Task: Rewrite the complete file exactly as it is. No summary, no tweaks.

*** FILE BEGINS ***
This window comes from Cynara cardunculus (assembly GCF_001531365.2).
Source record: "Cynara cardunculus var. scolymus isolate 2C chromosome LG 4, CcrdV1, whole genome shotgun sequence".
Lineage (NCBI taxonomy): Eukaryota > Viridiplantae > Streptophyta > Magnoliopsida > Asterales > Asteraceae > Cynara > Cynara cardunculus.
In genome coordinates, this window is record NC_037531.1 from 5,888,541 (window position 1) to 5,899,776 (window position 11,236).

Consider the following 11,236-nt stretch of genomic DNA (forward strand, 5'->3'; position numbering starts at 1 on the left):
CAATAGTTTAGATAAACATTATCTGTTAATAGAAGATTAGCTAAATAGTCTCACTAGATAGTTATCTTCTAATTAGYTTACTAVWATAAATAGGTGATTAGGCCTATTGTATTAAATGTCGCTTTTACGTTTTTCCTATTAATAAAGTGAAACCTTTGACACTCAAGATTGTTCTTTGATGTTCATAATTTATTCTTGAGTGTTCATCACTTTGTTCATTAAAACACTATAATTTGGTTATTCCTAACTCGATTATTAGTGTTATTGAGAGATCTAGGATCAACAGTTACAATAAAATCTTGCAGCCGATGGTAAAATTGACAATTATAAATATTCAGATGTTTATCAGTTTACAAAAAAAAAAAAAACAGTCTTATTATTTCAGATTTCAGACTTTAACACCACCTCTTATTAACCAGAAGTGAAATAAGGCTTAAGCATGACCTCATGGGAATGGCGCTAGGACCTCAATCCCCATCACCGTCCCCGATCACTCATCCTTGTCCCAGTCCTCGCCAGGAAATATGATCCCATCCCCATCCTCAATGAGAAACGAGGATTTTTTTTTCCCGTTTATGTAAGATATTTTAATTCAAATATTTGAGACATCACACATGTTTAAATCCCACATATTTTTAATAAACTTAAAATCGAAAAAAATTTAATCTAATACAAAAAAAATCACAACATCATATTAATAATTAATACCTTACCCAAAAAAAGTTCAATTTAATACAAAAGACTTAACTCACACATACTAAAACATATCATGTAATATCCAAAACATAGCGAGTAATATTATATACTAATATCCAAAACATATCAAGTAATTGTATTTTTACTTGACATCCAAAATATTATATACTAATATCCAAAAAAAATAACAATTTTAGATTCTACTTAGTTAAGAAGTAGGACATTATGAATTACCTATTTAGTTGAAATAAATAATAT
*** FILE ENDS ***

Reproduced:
This window comes from Cynara cardunculus (assembly GCF_001531365.2).
Source record: "Cynara cardunculus var. scolymus isolate 2C chromosome LG 4, CcrdV1, whole genome shotgun sequence".
Lineage (NCBI taxonomy): Eukaryota > Viridiplantae > Streptophyta > Magnoliopsida > Asterales > Asteraceae > Cynara > Cynara cardunculus.
In genome coordinates, this window is record NC_037531.1 from 5,888,541 (window position 1) to 5,899,776 (window position 11,236).

Consider the following 11,236-nt stretch of genomic DNA (forward strand, 5'->3'; position numbering starts at 1 on the left):
CAATAGTTTAGATAAACATTATCTGTTAATAGAAGATTAGCTAAATAGTCTCACTAGATAGTTATCTTCTAATTAGYTTACTAVWATAAATAGGTGATTAGGCCTATTGTATTAAATGTCGCTTTTACGTTTTTCCTATTAATAAAGTGAAACCTTTGACACTCAAGATTGTTCTTTGATGTTCATAATTTATTCTTGAGTGTTCATCACTTTGTTCATTAAAACACTATAATTTGGTTATTCCTAACTCGATTATTAGTGTTATTGAGAGATCTAGGATCAACAGTTACAATAAAATCTTGCAGCCGATGGTAAAATTGACAATTATAAATATTCAGATGTTTATCAGTTTACAAAAAAAAAAAAAACAGTCTTATTATTTCAGATTTCAGACTTTAACACCACCTCTTATTAACCAGAAGTGAAATAAGGCTTAAGCATGACCTCATGGGAATGGCGCTAGGACCTCAATCCCCATCACCGTCCCCGATCACTCATCCTTGTCCCAGTCCTCGCCAGGAAATATGATCCCATCCCCATCCTCAATGAGAAACGAGGATTTTTTTTTCCCGTTTATGTAAGATATTTTAATTCAAATATTTGAGACATCACACATGTTTAAATCCCACATATTTTTAATAAACTTAAAATCGAAAAAAATTTAATCTAATACAAAAAAAATCACAACATCATATTAATAATTAATACCTTACCCAAAAAAAGTTCAATTTAATACAAAAGACTTAACTCACACATACTAAAACATATCATGTAATATCCAAAACATAGCGAGTAATATTATATACTAATATCCAAAACATATCAAGTAATTGTATTTTTACTTGACATCCAAAATATTATATACTAATATCCAAAAAAAATAACAATTTTAGATTCTACTTAGTTAAGAAGTAGGACATTATGAATTACCTATTTAGTTGAAATAAATAATAT